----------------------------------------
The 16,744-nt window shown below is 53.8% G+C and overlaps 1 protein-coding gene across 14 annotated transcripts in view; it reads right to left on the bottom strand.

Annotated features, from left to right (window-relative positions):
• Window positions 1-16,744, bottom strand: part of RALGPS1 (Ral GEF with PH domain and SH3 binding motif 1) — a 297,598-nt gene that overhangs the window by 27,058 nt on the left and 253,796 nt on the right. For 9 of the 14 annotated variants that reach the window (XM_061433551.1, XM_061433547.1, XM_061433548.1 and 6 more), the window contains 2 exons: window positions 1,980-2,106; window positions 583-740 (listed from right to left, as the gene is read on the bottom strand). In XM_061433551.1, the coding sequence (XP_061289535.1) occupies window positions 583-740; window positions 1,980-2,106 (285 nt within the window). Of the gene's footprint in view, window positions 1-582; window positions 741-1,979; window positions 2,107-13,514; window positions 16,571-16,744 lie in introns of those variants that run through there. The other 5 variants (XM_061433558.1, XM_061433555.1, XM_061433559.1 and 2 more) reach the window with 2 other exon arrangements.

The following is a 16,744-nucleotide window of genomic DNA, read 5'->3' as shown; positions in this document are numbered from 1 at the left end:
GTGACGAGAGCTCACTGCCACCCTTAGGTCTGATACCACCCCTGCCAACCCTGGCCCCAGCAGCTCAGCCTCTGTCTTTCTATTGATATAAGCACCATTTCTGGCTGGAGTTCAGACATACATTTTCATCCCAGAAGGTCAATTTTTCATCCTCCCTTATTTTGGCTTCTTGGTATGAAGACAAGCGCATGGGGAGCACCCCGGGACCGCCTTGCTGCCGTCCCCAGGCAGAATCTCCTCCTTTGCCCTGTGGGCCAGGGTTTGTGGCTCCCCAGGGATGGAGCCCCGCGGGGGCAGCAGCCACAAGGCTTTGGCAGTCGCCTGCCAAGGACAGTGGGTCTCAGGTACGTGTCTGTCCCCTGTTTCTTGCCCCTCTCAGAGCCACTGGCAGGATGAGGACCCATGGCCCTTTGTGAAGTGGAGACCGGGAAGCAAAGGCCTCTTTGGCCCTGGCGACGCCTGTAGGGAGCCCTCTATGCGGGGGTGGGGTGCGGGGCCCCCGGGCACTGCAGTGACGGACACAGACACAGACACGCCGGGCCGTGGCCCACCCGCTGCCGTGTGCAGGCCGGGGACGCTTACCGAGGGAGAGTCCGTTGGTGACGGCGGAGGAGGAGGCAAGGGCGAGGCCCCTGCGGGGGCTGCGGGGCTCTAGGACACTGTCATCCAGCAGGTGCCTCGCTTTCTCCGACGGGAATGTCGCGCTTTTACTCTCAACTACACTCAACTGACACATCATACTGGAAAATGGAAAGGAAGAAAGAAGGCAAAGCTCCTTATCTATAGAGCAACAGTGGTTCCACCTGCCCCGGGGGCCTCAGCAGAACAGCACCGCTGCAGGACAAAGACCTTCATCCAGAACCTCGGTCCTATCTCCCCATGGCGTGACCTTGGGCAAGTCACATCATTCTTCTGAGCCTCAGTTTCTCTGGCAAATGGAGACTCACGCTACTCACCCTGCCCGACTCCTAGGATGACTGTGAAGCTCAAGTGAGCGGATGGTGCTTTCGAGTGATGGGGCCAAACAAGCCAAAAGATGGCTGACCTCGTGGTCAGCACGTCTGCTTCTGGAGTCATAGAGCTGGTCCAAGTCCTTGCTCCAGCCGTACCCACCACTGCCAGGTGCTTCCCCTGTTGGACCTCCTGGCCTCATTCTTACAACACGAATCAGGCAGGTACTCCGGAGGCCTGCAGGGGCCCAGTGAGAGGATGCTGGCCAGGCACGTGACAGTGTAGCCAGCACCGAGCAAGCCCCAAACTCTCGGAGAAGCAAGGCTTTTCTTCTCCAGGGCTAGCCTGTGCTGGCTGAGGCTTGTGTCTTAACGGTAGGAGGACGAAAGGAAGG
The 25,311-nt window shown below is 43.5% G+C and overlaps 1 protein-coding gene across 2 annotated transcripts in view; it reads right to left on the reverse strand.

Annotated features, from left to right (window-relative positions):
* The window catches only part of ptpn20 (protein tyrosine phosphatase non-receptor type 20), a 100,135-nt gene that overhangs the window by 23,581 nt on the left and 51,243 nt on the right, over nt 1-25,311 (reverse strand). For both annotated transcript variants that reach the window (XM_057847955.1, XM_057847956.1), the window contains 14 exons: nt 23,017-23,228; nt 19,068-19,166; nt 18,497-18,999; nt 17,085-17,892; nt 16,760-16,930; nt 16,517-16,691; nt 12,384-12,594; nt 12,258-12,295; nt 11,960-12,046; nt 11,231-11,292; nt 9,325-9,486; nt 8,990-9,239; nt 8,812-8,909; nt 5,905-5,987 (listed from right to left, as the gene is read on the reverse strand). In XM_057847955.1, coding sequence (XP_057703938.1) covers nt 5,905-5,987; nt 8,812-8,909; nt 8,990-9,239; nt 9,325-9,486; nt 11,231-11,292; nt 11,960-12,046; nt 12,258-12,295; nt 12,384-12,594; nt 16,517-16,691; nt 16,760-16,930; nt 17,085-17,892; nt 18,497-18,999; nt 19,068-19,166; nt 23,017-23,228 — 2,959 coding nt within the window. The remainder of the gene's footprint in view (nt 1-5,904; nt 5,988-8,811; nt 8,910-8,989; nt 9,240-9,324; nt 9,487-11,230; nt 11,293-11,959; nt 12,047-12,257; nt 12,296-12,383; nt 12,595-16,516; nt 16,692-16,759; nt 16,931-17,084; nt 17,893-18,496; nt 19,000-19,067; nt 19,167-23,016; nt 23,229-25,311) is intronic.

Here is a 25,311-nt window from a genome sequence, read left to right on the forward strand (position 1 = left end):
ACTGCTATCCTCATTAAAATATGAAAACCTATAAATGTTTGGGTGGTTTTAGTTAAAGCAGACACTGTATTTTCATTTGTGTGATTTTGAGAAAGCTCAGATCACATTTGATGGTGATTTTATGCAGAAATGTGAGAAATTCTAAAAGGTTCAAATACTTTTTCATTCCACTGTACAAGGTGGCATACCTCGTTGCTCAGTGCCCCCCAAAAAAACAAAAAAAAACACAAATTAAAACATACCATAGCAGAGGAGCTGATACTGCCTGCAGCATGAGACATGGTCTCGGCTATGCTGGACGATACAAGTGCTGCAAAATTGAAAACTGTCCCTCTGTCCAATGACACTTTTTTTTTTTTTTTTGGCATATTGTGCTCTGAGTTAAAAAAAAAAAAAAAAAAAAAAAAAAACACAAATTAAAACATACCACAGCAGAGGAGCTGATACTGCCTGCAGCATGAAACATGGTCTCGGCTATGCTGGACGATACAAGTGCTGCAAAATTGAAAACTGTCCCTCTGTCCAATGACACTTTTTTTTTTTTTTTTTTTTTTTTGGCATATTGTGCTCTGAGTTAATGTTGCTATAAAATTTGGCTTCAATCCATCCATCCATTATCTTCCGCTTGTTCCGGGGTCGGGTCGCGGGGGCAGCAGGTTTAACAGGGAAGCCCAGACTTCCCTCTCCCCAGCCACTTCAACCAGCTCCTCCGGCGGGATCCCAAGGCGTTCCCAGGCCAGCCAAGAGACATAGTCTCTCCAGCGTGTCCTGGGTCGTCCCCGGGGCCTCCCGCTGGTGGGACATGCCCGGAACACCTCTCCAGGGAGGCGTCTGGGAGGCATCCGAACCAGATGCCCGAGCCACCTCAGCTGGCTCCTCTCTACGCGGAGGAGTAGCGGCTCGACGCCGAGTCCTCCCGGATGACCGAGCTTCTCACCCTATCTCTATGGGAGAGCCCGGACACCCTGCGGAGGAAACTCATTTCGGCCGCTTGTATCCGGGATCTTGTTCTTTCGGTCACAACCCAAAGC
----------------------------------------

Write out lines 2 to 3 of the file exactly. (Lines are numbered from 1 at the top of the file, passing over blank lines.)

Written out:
Annotated features, from left to right (window-relative positions):
• Window positions 1-16,744, bottom strand: part of RALGPS1 (Ral GEF with PH domain and SH3 binding motif 1) — a 297,598-nt gene that overhangs the window by 27,058 nt on the left and 253,796 nt on the right. For 9 of the 14 annotated variants that reach the window (XM_061433551.1, XM_061433547.1, XM_061433548.1 and 6 more), the window contains 2 exons: window positions 1,980-2,106; window positions 583-740 (listed from right to left, as the gene is read on the bottom strand). In XM_061433551.1, the coding sequence (XP_061289535.1) occupies window positions 583-740; window positions 1,980-2,106 (285 nt within the window). Of the gene's footprint in view, window positions 1-582; window positions 741-1,979; window positions 2,107-13,514; window positions 16,571-16,744 lie in introns of those variants that run through there. The other 5 variants (XM_061433558.1, XM_061433555.1, XM_061433559.1 and 2 more) reach the window with 2 other exon arrangements.